9. Mitchell, D. E., F. Giffin, and B. Timney (1977). A behavioural technique for the rapid assessment of the visual capabilities of kittens. Perception 6:181–193.PubMedCrossRefGoogle Scholar
  10. Rauschecker, J., and W. Singer (1978). Changes in the circuitry of the kitten visual cortex are gated by postsynaptic activity. (Submitted to Nature).Google Scholar
  11. Sherman, S. M. (1972). Development of interocular alignment in cats. Brain Res. 37:187–203.PubMedCrossRefGoogle Scholar
  12. Singer, W. (1976). Modification of orientation and direction selectivity of cortical cells in kittens with monocular vision. Brain Res. 118:460–468.PubMedCrossRefGoogle Scholar
  13. Singer, W. (1977). Effects of monocular deprivation on excitatory and inhibitory pathways in cat striate cortex. Exp. Brain Res. 30:25–41.PubMedCrossRefGoogle Scholar
  14. Singer, W. (1979). Central-core control of visual cortex functions. In: The Neurosciences; 4. Study Program (in press).Google Scholar
  15. Singer, W., and F. Tretter (1976). Receptive field properties and neuronal connectivity in striate and parastriate cortex of contour-deprived cats. J. Neurophys. 39:613–630.Google Scholar
  16. Singer, W., J. Rauschecker, and R. Werth (1977). The effect of monocular exposure to temporal contrasts on ocular dominance in kittens. Brain Res. 134:568–572.PubMedCrossRefGoogle Scholar
  17. Singer, W., F. Tretter, and U. Yinon (1979a). Inverted monocular vision prevents ocular dominance shift in kittens and impairs the functional state of visual cortex in adult cats. Brain Res. 164:294–299.PubMedCrossRefGoogle Scholar
  18. Singer, W., F. Tretter, and U. Yinon (1979b). Inverted vision causes selective loss of striate cortex neurons with binocular, vertically oriented receptive fields (Brain Res., in press).Google Scholar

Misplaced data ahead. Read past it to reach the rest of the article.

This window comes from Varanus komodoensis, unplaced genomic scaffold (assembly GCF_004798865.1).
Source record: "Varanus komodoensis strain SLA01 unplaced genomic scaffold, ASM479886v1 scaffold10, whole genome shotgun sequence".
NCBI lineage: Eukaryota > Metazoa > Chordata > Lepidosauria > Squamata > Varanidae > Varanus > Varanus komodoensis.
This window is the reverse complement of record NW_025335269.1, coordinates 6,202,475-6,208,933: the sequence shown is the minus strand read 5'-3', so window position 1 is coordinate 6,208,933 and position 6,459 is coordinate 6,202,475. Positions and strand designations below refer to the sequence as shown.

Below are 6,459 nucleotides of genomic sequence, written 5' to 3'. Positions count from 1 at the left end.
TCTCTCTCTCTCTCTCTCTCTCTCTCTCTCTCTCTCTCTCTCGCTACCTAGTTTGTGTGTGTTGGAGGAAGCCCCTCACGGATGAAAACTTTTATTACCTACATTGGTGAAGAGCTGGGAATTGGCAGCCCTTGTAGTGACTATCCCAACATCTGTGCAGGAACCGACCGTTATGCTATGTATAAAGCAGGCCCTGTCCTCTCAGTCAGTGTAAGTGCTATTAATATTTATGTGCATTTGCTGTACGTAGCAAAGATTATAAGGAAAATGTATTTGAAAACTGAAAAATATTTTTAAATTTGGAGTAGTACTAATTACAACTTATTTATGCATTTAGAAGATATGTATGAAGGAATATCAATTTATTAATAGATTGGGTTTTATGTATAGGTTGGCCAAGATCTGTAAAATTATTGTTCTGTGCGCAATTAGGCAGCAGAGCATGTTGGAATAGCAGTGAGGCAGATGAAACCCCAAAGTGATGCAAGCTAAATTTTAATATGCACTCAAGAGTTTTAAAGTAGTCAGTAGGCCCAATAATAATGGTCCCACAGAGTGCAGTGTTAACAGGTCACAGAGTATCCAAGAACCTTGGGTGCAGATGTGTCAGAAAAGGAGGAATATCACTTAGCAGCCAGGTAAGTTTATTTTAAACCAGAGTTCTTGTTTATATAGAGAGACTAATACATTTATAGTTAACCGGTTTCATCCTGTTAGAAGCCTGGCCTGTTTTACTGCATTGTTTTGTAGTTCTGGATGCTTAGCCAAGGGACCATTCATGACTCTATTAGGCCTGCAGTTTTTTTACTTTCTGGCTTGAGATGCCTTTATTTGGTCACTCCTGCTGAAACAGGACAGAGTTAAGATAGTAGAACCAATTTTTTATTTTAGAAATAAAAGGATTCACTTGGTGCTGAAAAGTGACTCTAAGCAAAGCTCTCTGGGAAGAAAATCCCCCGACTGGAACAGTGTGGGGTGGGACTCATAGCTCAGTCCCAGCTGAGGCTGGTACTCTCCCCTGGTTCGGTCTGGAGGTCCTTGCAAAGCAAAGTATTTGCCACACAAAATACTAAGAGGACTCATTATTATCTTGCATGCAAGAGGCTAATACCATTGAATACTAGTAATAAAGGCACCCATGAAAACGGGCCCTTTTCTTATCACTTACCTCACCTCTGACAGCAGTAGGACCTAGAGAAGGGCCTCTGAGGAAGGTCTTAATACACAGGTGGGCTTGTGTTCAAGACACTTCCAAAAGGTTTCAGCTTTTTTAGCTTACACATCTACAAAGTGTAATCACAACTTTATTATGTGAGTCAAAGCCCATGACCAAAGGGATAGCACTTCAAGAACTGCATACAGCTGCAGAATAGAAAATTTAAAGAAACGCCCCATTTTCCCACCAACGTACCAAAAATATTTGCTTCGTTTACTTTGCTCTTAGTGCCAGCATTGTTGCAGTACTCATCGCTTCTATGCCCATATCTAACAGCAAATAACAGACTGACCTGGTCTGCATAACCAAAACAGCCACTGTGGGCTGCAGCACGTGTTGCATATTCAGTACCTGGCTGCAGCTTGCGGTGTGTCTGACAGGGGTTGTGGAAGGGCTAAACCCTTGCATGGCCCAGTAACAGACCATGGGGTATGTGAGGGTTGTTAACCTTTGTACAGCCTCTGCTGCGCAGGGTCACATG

19. Singer, W., M. v. Gruenau, and J. Rauschecker (1979c). Requirements for the disruption of binocularity in the visual cortex of strabismic kittens (in preparation).Google Scholar
  20. van Hof-van Duin, J. (1976). Early and permanent effects of monocular deprivation on pattern discrimination and visuomotor behavior in cats. Brain Res. 111:261–276.PubMedCrossRefGoogle Scholar
  21. Watkins, D. W., J. R. Wilson, and S. M. Sherman (1978). Receptive-field properties of neurons in binocular and monocular segments of striate cortex in cats raised with binocular lid suture. J. Neurophysiol. 41:322–337.PubMedGoogle Scholar
  22. Wiesel, T. N., and D. H. Hubel (1963). Single-cell responses in striate cortex of kittens deprived of vision in one eye. J. Neurophysiol. 26:1003–1017.PubMedGoogle Scholar
  23. Wiesel, T. N., and D. H. Hubel (1965). Comparison of the effects of unilateral and bilateral eye closure on cortical unit responses in kittens. J. Neurophysiol. 28:1029–1040.PubMedGoogle Scholar

Copyright information

© Plenum Press, New York 1979

Authors and Affiliations

  • W. Singer
    • 1
  1. 1.Max-Planck-Institut für PsychiatrieMunichWest Germany

Personalised recommendations